They however took command of all key positions in the army from the headquarters to the battalions including certain support units. That was later discovered to be a big mistake. Colonel Dada’s promise of stratifying the officer corps based on meritocracy instead of on first- come-first-served basis was never executed.
He conducted a two-week training program for all officers and subjected the participant to an aptitude test, disregarding ranks, specializations or qualifications in subjects purely infantry and staff office duties. NATAG’s understanding of staff office duties was exceptional.
Commander Dada used the results to convince the government that the junior officers were better qualified than their seniors.
And to address that, he further advised them against rushing into organizing the officer corps based on the results, lest it could undermine discipline and morale among the senior officers and perhaps render the army unmanageable. They therefore would need their contract adjusted into a flexible timetable, not restricted to the two-years limit, allowing them to satisfactorily train the senior officers for an orderly transfer of command whenever they were ready. Signifying that they could stay for three, four or more years before the GNA was ready to operate on their own under a Gambian commander. With the good life in town who wouldn’t have done that?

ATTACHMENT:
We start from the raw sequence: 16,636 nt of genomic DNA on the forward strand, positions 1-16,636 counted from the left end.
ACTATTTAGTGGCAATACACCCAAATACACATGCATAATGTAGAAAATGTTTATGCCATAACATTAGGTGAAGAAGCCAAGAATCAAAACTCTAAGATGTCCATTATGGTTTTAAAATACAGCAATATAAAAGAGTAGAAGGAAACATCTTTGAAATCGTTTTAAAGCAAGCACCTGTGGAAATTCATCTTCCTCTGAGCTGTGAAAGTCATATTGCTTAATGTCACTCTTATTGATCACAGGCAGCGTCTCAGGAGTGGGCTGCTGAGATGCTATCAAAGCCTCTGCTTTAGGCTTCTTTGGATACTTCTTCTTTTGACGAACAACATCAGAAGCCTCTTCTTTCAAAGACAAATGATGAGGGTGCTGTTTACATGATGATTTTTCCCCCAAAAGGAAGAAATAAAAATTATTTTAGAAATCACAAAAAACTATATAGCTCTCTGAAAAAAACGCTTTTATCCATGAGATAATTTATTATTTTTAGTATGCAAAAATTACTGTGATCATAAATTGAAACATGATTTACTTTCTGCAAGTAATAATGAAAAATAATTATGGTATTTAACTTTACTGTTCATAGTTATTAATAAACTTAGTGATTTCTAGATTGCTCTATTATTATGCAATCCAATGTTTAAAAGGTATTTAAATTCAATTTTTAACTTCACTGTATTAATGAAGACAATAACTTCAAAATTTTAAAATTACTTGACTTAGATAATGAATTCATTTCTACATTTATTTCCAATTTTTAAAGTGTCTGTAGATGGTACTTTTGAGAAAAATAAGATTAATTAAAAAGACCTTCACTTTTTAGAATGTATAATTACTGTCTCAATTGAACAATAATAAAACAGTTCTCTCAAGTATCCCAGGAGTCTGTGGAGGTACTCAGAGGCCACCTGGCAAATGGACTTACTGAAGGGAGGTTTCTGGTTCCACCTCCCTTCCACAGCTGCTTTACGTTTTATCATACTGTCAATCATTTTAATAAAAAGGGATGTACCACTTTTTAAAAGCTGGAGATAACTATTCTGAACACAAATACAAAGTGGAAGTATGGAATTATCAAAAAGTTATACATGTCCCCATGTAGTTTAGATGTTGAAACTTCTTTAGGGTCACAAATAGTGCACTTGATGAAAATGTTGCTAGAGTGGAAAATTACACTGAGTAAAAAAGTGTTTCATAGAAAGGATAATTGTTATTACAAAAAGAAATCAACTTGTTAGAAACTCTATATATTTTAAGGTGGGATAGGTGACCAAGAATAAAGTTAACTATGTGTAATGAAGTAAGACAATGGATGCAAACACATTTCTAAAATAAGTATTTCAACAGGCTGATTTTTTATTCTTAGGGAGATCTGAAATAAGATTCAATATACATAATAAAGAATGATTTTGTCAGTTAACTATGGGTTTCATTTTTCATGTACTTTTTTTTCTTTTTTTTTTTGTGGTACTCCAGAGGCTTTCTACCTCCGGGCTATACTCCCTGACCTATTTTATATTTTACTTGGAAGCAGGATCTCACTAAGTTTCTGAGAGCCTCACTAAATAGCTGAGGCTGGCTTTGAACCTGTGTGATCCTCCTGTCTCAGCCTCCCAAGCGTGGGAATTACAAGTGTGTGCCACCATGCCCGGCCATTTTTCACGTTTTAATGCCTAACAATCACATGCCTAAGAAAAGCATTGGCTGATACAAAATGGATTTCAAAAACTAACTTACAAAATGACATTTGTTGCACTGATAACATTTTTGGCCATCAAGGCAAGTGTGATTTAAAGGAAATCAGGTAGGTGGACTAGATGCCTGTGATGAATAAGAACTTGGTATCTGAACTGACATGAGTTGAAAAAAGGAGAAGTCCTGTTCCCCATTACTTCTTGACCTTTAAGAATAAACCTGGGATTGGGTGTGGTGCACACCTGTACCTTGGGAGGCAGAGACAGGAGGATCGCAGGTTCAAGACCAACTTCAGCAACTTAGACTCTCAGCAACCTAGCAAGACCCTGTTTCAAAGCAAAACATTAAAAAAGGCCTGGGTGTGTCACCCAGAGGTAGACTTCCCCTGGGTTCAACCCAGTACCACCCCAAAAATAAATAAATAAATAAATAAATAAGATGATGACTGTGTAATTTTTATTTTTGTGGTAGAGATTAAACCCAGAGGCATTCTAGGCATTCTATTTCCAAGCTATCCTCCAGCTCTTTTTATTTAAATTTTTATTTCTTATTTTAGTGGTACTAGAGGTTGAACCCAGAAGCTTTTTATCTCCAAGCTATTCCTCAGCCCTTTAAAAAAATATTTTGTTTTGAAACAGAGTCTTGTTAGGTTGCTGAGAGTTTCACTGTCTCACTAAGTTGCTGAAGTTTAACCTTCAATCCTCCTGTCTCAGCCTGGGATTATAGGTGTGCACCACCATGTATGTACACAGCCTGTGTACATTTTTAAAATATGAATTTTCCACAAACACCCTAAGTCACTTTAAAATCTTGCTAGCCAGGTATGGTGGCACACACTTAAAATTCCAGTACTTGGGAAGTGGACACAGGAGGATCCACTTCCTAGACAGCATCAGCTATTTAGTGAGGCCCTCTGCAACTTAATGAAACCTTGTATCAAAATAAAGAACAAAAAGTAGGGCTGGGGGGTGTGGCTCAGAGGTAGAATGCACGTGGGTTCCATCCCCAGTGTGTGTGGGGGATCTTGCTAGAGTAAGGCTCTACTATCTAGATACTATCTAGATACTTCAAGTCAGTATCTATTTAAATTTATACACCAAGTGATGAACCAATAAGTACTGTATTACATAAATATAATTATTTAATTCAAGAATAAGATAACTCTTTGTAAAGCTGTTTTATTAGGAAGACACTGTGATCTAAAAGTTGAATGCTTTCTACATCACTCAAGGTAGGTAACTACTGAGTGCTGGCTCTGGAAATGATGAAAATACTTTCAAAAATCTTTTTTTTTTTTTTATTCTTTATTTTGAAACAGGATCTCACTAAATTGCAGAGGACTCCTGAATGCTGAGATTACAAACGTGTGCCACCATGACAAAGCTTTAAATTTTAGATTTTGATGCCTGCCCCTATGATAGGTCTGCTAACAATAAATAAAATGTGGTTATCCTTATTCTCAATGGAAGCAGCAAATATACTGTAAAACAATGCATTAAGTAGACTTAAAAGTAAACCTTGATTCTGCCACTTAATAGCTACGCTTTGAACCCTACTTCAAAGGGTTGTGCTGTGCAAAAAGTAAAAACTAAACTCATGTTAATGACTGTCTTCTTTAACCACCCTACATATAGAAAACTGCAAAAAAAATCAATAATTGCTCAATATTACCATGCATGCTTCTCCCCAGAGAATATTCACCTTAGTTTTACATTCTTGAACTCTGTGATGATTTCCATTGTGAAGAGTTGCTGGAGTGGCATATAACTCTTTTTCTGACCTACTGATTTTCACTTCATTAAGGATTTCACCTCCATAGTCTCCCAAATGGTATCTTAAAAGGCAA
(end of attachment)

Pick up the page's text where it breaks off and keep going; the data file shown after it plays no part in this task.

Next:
He solved the Liberian problem by downsizing the GNA’s troop contribution to ECOMOG from an original company size of about a 100 or so to a section of 10 men with one officer. The Liberian war by then was no longer as fierce as before with ECOMOG having a sustainable edge over the rebels.